Listen to Moses’ words from Psalm 90:11-12
“Who considers the power of Your anger [O Lord], and Your wrath according to the fear of You? So teach us to number our days that we may get a heart of wisdom.”
Let’s consider these verses one at a time…
A Searching Question
First, Moses asks a searching question: Who considers the power of God’s anger? And further, who considers God's anger in regard to Who God is?
How often do we stop to contemplate God? Do our contemplations of God shape our days and our way of living? Does Who God is control our way of living?
If God is Who He says He is, then it ought to be the most dominant, most controlling reality of our lives.
Essentially, Moses is asking, "Who thinks about their sin the way God does? Who is consciously asking, "What is God's perspective on this and how does He feel?" ... and then letting that be the deciding factor.
Who is God anyway?
God is the Creator of all things (Gen. 1; Ps. 24:1).
God is all-powerful (Ps. 115:3).
God is all-knowing (1 Jn 3:20).
God is eternal (Ps. 90:2; 93:2).
God is unchanging (Ps. 102:26-27)
God is self-existent. (Ex. 3:14-15)
God controls the passing of the seasons (Ps. 104:19)
God appoints the beginning of every life (Psalm 139:16).
God appoints the death of every life (Psalm 139:16).
And perhaps most importantly, as it concerns Moses’ question, God is Holy. He is without sin. He is incapable of sin. He will never sin.
1 Samuel 2:2 - “There is none holy like the Lord…”
1 Peter 1:16 - “You shall be holy for I am holy…”
Revelation 4:8 - “Holy, holy, holy is the Lord God almighty, Who was and is, and is to come!”
So, let’s consider Moses’ question again: Who regularly considers that this holy God is angered by my sin?
This God Who is eternal, perfect, all powerful, and all-knowing…this God Who does not sin.
How might such a serious consideration change our ways and lifestyles?
If I took time to truly consider that the God Who rules creates and rules over all is angered by sin… how might that change me?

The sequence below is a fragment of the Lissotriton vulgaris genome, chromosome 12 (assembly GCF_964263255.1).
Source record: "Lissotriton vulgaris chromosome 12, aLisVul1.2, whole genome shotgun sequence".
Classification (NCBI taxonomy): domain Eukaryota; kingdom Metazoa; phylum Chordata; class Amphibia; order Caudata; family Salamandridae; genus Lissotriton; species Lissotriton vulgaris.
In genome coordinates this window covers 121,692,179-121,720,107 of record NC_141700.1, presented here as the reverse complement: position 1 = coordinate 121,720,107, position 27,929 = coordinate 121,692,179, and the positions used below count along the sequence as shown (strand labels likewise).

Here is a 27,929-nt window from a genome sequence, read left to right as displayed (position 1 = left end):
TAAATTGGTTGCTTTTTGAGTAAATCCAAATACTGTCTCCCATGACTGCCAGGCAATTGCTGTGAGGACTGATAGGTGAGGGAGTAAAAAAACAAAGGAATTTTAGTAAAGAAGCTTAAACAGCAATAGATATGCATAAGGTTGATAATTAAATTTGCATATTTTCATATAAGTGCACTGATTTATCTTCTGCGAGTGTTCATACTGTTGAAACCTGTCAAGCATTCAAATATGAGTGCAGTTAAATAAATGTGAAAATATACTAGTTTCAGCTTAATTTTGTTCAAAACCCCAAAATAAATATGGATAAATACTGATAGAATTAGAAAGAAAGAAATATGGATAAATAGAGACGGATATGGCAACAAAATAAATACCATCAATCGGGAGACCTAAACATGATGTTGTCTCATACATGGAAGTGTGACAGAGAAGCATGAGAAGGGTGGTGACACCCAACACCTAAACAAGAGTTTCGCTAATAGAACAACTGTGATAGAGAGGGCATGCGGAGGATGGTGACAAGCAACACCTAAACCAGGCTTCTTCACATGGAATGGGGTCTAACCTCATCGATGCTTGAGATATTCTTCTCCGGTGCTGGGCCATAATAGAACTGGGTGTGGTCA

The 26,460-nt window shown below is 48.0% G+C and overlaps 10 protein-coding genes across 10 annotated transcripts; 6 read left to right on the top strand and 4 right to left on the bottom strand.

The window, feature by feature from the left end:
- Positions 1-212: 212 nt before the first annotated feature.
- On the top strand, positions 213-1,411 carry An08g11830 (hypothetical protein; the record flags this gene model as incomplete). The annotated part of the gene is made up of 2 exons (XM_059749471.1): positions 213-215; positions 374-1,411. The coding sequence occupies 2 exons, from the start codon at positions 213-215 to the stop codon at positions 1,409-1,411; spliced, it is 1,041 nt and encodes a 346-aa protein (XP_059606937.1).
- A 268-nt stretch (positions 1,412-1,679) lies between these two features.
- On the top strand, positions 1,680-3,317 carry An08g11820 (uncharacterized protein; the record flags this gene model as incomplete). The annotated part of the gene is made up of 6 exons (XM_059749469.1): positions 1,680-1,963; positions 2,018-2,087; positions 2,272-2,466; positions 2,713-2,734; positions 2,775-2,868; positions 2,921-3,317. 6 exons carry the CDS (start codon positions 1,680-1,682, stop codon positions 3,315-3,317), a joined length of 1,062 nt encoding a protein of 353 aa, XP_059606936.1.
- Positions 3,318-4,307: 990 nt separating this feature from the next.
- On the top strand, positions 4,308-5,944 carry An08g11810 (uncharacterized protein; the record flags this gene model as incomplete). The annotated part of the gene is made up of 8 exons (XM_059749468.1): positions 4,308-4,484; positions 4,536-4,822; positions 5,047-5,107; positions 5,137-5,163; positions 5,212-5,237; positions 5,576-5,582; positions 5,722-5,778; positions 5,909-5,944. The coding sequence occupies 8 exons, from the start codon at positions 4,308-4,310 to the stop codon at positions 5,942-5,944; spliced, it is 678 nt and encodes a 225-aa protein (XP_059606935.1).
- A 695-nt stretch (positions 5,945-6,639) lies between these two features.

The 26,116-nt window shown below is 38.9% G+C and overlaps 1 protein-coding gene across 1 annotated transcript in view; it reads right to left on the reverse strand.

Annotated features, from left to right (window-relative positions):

A Right Response
So, what happens to the man or woman who takes time to think rightly about God and about themselves?
Moses tells us in verse 12… “So teach us to number our days so that we might get a heart of wisdom.”
For the one who truly considers the nature and reality of God, the only right response is recognizing that He is not like us, and we are not like Him.
I can so easily become entangled in my own life, blind to the fact that I am not in control…and when that happens, I forget to look to God and I forget that my earthly life is limited.
But for the one who takes time to consider God…to consider what the Scriptures teach about Him, about ourselves, and about life…that person is granted a heart of wisdom.
The world often thinks wisdom is found in those things which make life easier, longer, more healthy, or the life. But Moses says wisdom comes through knowing we will die soon.
A Time Die Wise
The wisest man to ever live said these words, “For everything there is a season…a time to be born and a time to die.”
Solomon and Moses would have had a wonderful conversation about this. They both penned the same idea in Scripture: Wisdom comes as we contemplate God in His holiness, as we recognize our sinfulness, and as we recognize our limited and fragile lives.
Being wise means knowing what is actually true.
One day, each of us will stand before this holy, eternal, sinless God to give an account of our lives. Will we be able to say, “Lord, I considered Your anger against sin and numbered my days, and You made me wise”?
True wisdom is trusting God: Trusting that God made all things, that man sinned, that in His righteousness, God has made a way for sinful man to be reconciled to Him through the death, burial, and resurrection of Jesus Christ, the eternal Son of God (Rom. 10:9-13).
Do you know Him?
So, as we begin the year 2022, let’s consider the power of God’s anger against sin, let’s number our days, and let’s become wise people.